Concerning the agency plaintiffs, the Ninth Circuit explained that a public agency has standing if the challenged government action affects the performance of its duties. The court explained that the agency plaintiffs had a duty to provide high quality water for the areas downstream of the New Melones Dam. In finding that the agencies had standing, the court applied the three part associational standing test from Hunt v. Washington State Apple Advertising Commission.[10] In Hunt, the Supreme Court explained that an association has standing if “its members . . . have standing to sue[,] . . . the interests [the agency] seeks to protect are germane to the organization’s purpose[,] . . . [and] neither the claim asserted nor the relief requested requires” participation of a member of the association.[11] The Ninth Circuit concluded that the first part of the Hunt test was satisfied because the individual plaintiffs in the case had standing. In addition, the court found that the second part of the test was satisfied because the state agencies sought “to protect interests germane to their purposes,”[12] specifically that the agencies’ constituents would have water of acceptable salinity. Finally, the court explained that the third part of the Hunt test was satisfied because the court did not believe that the agencies’ constituents were required to be part of the suit. Thus, the Ninth Circuit found that the state agencies had standing to sue.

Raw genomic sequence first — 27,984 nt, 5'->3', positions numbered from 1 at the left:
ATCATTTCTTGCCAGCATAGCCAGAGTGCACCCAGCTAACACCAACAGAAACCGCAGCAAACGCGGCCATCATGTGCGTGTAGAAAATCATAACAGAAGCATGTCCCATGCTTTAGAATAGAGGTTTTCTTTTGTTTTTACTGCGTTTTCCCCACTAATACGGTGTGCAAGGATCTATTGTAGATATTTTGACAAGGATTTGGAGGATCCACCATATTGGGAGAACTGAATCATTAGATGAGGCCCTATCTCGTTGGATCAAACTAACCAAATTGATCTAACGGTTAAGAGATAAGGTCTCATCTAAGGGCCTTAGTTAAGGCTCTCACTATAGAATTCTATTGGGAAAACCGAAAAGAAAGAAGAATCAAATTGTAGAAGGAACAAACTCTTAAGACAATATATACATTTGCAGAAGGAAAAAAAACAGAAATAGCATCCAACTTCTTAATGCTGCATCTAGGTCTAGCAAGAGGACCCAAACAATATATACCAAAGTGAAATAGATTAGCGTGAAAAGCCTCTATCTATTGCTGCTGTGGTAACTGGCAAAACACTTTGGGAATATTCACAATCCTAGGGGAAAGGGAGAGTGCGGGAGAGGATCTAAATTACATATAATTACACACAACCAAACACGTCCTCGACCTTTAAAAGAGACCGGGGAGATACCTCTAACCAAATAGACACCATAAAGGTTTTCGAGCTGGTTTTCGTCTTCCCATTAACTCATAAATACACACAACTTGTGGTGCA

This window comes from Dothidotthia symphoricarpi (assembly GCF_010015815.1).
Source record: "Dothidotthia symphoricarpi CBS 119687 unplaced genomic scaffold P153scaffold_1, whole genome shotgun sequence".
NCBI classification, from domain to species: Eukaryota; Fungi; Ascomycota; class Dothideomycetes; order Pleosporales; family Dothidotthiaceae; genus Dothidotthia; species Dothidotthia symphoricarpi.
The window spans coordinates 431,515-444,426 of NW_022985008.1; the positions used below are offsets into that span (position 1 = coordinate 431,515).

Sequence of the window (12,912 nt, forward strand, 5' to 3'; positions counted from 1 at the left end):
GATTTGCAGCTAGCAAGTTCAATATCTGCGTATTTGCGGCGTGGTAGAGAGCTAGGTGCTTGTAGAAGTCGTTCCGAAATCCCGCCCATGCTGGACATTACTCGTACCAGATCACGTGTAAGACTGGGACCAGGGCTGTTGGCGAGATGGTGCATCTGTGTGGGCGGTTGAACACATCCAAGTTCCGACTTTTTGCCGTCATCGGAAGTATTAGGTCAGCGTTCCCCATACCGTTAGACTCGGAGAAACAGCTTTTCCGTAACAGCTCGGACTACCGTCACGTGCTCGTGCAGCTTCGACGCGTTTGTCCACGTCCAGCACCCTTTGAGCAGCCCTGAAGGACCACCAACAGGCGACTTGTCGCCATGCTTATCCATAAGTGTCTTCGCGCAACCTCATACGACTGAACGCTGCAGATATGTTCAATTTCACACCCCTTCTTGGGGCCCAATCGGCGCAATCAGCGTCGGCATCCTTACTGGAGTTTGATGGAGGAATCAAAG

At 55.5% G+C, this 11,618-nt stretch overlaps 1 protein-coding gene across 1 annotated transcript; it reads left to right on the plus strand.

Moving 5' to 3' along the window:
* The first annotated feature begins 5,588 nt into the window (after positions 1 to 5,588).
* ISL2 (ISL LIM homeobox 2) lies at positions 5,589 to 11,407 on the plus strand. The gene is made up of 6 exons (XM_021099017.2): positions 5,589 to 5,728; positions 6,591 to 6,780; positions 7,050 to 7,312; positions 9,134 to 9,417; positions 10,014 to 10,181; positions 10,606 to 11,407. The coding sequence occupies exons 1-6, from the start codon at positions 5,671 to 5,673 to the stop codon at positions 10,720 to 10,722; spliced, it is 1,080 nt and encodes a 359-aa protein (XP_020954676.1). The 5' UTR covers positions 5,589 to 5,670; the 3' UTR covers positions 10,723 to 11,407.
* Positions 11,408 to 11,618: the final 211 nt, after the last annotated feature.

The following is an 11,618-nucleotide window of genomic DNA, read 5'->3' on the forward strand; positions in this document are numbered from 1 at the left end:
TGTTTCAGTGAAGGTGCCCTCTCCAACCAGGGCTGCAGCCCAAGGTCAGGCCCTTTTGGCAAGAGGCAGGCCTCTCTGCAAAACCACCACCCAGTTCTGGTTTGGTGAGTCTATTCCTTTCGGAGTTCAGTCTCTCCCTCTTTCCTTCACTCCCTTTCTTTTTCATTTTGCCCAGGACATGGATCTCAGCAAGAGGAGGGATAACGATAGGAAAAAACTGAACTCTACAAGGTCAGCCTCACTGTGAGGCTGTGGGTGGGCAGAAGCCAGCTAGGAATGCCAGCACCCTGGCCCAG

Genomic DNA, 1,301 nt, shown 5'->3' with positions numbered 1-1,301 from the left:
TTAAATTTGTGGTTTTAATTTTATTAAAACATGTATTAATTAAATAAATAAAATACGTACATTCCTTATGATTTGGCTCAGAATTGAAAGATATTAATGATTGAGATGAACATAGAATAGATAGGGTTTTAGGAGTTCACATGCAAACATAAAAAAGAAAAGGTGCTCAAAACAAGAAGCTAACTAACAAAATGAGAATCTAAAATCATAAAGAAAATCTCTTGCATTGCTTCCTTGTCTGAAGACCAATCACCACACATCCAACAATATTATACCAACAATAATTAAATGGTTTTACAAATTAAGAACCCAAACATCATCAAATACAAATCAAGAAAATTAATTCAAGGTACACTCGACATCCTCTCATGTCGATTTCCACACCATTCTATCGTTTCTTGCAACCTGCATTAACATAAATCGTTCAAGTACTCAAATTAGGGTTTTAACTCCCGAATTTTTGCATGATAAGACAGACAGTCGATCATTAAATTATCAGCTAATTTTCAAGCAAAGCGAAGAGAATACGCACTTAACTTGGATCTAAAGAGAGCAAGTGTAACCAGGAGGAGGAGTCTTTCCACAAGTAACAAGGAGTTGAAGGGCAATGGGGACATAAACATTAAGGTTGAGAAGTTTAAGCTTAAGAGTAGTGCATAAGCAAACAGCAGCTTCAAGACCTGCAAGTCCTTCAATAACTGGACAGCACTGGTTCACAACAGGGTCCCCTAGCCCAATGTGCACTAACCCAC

Concerning the district court’s finding that prior administrative and judicial proceedings regarding the New Melones Unit barred the plaintiffs’ current action, the Ninth Circuit reversed this finding and noted that it had authority to review the district court’s preclusion ruling. The Ninth Circuit explained that for claim preclusion to apply, the prior action must have involved “the same parties[,] . . . the same claim or cause of action . . . [, and must have ended with] a final judgment on the merits.”[13] The court noted that none of the prior actions that involved these parties involved the same claim or cause of action as the current case. The court explained that a prior action involved the same claim or cause of action when four factors were met, the most important factor being whether the actions arose “out of the same transactional nucleus of facts.”[14] The Ninth Circuit determined that none of the prior actions involved the same transactional nucleus of facts because the prior actions did not involve the New Melones Unit and the current operational plan’s releases of water. Therefore, the Ninth Circuit reversed the district court’s application of claim preclusion to the plaintiffs’ current action.